Here are a couple of interesting statistics for you:
- Just over 1 in 4 20 year-olds will become disabled before they retire*.
- Only 5% of disabling accidents and illnesses are work related. The remaining 95% are not, meaning Workers Compensation doesn’t cover them**.
- During your career, you are 3.5 times more likely to be injured and need disability coverage then you are to die and need life insurance***.
Most worker’s largest asset is usually not their 401(k), their house, or even their yacht. The typical worker’s prime asset is their ability to earn income over the course of their life. Like any asset, you should try to protect it as best you can. While I see many people taking steps to invest more wisely, protect their loved ones in the event of an unexpected death, or even endlessly research the best homeowners’ policy, often people tend to neglect disability insurance.
Let’s look at an example we often see as we review client situations:
Betty is a cardiologist who earns $250,000 per year. She is 40 years old, married with two young children, and is the breadwinner in her home. Betty just paid off her medical school loans (finally!) and has started saving more money towards her retirement. She works for a small medical practice, which generously provides her with life insurance as well as short-term and long-term disability insurance. Betty sleeps well at night knowing she is protected.
Sounds like Betty is on the right path, right? As with most financial decisions, the devil is in the details. For now, let’s take a closer look at the disability policies she has:
Short-term Disability Policy
- Will begin paying Betty 60% of her monthly salary, or $12,500 per month, after she has been disabled for 30 days.
- She will receive this amount until the 180th day of disability, after which benefits will be paid by her long-term disability plan.
- Given the premiums are paid by the medical practice, the funds received will be taxable to Betty.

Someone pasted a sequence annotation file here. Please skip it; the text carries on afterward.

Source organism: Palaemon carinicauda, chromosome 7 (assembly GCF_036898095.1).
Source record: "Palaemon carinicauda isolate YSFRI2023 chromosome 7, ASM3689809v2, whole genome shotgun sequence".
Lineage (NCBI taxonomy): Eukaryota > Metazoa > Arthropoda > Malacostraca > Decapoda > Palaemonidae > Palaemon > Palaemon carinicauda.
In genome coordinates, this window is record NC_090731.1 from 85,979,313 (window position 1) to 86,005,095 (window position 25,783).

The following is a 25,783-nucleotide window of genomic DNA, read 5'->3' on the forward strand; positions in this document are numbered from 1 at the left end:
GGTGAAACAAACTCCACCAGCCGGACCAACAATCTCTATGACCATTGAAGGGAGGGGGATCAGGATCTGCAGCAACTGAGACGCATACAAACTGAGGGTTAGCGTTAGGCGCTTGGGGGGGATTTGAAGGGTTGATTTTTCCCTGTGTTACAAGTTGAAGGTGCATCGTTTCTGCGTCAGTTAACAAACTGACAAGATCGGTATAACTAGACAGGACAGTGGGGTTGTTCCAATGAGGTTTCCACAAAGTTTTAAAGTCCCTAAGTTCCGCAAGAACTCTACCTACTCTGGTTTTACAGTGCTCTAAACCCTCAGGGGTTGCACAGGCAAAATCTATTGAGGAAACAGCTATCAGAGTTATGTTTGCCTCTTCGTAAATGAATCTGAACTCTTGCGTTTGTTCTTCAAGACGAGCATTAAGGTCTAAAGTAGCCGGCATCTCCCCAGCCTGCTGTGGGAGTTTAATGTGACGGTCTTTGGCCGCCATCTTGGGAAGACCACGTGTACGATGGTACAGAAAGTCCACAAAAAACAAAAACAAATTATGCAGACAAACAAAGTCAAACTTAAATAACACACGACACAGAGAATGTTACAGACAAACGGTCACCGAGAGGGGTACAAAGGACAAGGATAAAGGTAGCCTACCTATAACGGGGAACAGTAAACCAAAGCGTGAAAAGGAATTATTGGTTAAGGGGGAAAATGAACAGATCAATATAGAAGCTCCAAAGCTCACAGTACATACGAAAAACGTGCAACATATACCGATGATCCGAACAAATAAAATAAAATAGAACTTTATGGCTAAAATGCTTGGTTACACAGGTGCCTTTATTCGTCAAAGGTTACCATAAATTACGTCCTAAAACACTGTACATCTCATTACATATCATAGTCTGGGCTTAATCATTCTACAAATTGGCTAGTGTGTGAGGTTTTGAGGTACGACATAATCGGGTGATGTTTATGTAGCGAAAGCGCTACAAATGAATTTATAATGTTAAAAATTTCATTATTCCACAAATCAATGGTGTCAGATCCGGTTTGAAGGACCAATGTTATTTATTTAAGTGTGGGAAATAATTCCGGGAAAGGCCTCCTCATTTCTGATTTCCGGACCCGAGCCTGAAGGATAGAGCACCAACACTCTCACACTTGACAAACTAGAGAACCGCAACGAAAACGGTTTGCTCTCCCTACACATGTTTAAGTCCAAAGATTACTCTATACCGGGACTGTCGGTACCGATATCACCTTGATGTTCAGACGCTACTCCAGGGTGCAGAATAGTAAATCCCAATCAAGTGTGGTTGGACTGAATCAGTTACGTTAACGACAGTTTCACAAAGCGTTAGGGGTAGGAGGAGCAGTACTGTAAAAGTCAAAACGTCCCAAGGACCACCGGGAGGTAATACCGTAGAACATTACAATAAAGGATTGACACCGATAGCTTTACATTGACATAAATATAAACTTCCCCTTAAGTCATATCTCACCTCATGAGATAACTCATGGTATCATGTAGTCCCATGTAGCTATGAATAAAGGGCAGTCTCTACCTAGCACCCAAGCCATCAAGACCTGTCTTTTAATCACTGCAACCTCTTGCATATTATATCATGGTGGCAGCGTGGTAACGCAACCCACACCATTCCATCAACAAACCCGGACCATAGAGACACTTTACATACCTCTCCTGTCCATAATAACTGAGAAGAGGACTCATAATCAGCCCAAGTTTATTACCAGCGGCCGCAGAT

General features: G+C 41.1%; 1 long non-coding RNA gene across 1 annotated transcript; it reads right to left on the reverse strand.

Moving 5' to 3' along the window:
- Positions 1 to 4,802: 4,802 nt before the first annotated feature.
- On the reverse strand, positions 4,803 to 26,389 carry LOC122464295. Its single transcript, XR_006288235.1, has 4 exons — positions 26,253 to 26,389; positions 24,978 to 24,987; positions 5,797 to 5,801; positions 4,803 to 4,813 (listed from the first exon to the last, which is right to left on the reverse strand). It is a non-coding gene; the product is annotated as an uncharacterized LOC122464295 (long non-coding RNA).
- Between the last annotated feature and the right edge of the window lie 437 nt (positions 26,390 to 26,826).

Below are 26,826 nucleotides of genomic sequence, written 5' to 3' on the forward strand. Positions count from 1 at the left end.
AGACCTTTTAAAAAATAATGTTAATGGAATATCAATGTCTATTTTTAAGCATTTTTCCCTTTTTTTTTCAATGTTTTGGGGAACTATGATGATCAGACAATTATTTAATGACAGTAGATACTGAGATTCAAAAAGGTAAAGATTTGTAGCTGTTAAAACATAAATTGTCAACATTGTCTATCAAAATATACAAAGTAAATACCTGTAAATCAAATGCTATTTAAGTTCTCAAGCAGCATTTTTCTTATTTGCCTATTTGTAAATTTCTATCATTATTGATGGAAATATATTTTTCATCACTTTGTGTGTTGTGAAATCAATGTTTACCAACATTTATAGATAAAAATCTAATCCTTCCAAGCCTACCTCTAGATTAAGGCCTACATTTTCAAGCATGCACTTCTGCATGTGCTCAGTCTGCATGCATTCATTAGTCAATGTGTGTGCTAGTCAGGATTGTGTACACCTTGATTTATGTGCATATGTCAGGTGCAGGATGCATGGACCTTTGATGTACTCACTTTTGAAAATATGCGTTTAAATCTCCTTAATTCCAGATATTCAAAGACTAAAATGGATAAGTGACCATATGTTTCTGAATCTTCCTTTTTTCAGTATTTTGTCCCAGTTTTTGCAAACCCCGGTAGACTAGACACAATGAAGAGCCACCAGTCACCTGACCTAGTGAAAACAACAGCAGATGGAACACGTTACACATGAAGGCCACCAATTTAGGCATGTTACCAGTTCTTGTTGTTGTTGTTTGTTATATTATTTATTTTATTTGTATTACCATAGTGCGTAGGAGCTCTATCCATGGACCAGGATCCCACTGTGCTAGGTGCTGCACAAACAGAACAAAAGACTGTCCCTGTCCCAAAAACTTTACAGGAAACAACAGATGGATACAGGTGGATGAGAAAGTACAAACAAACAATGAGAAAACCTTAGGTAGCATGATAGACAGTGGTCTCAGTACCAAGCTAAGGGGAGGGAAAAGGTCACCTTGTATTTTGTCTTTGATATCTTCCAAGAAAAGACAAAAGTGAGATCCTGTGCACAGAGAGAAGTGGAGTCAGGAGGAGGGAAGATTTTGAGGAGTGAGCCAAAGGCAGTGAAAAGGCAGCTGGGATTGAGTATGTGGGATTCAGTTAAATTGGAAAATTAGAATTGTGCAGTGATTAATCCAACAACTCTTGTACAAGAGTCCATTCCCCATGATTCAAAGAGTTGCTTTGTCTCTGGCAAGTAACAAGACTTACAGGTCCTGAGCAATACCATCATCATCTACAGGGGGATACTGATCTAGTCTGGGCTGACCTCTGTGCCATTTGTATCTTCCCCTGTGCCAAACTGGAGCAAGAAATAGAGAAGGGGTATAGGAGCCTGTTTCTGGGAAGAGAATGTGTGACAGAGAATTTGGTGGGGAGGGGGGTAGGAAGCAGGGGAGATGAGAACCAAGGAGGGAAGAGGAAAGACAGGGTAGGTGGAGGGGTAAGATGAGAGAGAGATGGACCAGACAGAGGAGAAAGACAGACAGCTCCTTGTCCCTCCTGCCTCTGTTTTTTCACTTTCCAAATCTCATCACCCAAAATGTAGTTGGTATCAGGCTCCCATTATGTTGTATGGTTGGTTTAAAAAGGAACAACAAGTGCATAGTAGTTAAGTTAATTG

Long-term Disability Policy (LTD)
- She will be considered disabled if she is unable to work in ANY occupation at the 181st day of disability.
- Begins paying Betty 60% of her monthly salary, up to a maximum of $5,000 per month, beginning on the 181st day of disability.
- The length of coverage is for the lesser of 5 years or when she turns 65.
- Any disability benefits received from Social Security will decrease benefits received from the policy, dollar for dollar.
So while Betty feels comfortable knowing she has a policy in place, the question becomes do the policies sufficiently protect Betty if she were to become disabled?
In my opinion, the short-term policy is probably sufficient given there is no cap on the benefit, so Betty will receive a full 60% of her pay for 180 days. This is a nice benefit, therefore it serves its purpose knowing nothing else of Betty’s situation. As for the LTD plan, I would consider it insufficient for the following reasons:
- Betty will only be considered disabled if she can’t perform the tasks of ANY job considered suitable based on her age and education, not just her OWN (current) occupation. We typically only recommend clients using LTD policies with a True Own Occupation definition.
- Betty will receive a maximum benefit of $5,000/month if she is disabled. Her current salary is $250,000, or $20,833/month. Therefore, the insurance benefit will only replace 24% of her gross salary. And since the company is paying the premiums, the $5,000 will be taxable to Betty upon receipt.
- The policy will pay out over a maximum of 5 years. So if Betty has a disability lasting longer than 5 years, she will need to come up with the money elsewhere.
We see these types of situations all of the time. If you are still working, it’s critical to review the disability insurance offered through your employer. In Betty’s case, the employer LTD coverage is insufficient. Therefore, we’d recommend Betty look into buying additional LTD insurance to ensure she is adequately covered in terms of dollars and length of time. Generally, we recommend covering at least 60% of your current gross income until 66 or 67 when full Social Security retirement kicks in.
If you think you are underinsured, the DI market place offers a wide range of potential solutions. Although it isn’t cheap, DI allows you to protect your biggest asset, your earning power. While we don’t sell insurance, we review client situations often to ensure their coverage is appropriate. If you’d like to have us analyze your current situation, please feel free to reach out.References: *US Social Security Administration, Fact Sheet, 2/7/13 **Council of Disability Awareness, Long-Term Disability Claims review, 2013 ***Health Insurance Association of America, 2000